Guilt and Shame

Guilt and Shame

When the fertility of a couple is being evaluated, the clinical results may cause either or both partners to feel guilt or shame. Perhaps they have pondered the question for a long time: Is there something wrong with me?

During therapy sessions, I have seen how common it is for the woman to assume her inability to get pregnant is her fault. She may think she is living unhealthily, that she has a negative attitude, that she doesn’t “deserve” to become pregnant, or that she is being punished for something. In most cases, the man has not pondered the question as much as the woman has — but he might have a sneaking suspicion, perhaps triggered by his partner asking him “to get tested soon”.

Should the clinical evaluation unveil a cause in the woman, then she is usually pretty good at distinguishing between herself and her personality on the one hand, and her ovaries, eggs, or other physiological dysfunction.

For a man, it’s different. If there is something wrong with his sperm quality, then he very often feels there is something wrong with him as a person. It has a deep impact on his sense of manhood, his ability to carry on the family line, and his ability to make his woman happy.

During therapy sessions I work with whatever guilt or shame the man and/or woman might be feeling.

To defuse the situation and lessen these destructive feelings, it is essential to focus on:

  1. Make the partner who believes they’re at fault for involuntary infertility feel secure about the treatment. The person who feels at fault might easily develop anxiety that their partner will abandon them. Their guilt and fear are almost always unfounded; in the vast majority of cases, their partner is focused on finding a way to fulfill their shared desire to have a child – and not on “guilt”.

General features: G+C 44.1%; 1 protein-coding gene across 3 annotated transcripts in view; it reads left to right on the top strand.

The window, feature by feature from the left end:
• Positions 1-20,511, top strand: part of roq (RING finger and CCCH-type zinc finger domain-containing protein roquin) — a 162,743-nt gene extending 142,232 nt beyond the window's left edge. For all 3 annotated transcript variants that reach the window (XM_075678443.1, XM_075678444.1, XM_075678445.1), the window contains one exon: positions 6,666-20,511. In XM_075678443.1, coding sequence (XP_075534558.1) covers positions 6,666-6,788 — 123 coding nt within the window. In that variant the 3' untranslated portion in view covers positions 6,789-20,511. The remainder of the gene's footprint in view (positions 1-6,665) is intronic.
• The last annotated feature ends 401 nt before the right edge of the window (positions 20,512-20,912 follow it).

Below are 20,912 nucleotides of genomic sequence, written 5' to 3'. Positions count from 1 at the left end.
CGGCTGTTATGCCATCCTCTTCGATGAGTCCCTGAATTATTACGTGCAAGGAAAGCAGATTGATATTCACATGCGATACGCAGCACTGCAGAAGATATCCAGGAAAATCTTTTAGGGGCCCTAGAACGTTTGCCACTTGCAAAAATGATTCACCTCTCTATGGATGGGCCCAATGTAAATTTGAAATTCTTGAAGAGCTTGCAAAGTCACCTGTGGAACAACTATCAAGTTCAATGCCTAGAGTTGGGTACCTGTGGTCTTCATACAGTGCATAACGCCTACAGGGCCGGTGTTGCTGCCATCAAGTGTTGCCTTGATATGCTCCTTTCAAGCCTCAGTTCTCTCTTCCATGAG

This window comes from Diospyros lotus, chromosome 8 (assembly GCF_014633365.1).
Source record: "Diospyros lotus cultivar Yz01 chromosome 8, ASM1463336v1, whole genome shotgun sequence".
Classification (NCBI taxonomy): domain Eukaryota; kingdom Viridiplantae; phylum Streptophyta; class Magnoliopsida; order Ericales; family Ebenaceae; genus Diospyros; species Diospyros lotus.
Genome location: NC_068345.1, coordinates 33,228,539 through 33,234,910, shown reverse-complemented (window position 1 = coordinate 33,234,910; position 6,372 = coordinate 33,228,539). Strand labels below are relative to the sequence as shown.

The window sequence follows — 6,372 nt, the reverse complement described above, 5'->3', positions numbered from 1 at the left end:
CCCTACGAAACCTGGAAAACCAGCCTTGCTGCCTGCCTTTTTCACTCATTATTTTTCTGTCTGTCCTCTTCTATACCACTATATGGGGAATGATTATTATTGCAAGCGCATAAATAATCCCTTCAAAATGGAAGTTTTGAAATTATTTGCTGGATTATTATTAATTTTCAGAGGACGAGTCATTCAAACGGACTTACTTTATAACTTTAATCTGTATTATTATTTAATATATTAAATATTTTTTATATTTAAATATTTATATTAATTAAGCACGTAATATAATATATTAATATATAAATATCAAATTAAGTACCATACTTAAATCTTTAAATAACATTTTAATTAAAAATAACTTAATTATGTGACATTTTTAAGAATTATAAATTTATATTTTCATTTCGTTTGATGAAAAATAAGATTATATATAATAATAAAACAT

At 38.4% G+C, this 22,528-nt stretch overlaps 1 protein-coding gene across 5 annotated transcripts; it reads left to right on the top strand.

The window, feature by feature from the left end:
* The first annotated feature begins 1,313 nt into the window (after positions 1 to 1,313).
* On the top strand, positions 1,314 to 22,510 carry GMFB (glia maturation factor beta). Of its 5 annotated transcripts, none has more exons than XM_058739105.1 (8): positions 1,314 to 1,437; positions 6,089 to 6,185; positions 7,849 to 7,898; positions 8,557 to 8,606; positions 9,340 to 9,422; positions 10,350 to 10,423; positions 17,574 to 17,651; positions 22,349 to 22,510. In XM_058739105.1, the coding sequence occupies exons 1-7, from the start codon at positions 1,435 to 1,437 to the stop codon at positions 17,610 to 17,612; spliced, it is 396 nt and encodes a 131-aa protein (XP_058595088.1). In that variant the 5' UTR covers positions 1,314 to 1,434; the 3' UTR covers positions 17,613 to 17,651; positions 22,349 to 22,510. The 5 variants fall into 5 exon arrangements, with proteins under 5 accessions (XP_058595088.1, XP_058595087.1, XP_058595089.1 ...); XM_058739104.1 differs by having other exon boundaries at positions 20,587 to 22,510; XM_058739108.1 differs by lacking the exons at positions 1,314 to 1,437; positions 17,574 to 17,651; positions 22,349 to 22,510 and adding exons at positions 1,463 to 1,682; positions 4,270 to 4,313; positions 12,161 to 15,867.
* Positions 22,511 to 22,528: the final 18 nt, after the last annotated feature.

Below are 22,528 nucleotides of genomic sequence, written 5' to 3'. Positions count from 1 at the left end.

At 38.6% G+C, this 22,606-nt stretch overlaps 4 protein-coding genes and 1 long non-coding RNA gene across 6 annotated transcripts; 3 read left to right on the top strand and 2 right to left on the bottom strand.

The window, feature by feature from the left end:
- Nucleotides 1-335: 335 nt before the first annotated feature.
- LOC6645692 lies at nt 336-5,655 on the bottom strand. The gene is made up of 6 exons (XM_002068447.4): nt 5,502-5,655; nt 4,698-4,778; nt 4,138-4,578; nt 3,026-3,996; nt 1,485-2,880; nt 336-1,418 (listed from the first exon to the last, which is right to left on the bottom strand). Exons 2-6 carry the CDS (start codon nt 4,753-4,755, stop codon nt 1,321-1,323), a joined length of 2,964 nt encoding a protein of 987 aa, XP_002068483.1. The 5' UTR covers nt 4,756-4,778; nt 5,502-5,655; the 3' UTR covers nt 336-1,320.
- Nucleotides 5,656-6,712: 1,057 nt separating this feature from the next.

2. For couples who have chosen to open with family and friends, it is a very good idea to say that “we” are struggling to have a child, rather than pointing to only one partner. This is true even if a physiological limitation in one of them is the cause of reduced fertility.
  3. It’s vital to be conscious that we’re adults – and that we have choices. A couple must emphasize that they have decided to continue their relationship, even though the path to having a child is proving to be a challenge.
  4. Ask the questions: Are you responsible for what is beyond your control? Could you have done anything differently to meet the challenge? Does it make any sense to feel guilty about something that you cannot control?
  5. It is important to put feelings into words and ask questions like “Do we feel guilt or grief?” Deep sadness and grief are very common and quite normal after being told about the cause of infertility. To voice the word grief opens us to empathy — whereas conveying guilt inspires little understanding and invites less empathy.

In a good, strong couples relationship, it is unimportant which partner is the physiological cause of infertility. Both partners “own” the problem, and together they seek a solution to their challenge. Together, they have decided to become parents. When you are fortunate enough to have found your life partner, and to become mother and father, then you are willing to make great efforts to welcome your child into this world!

Tone Bråten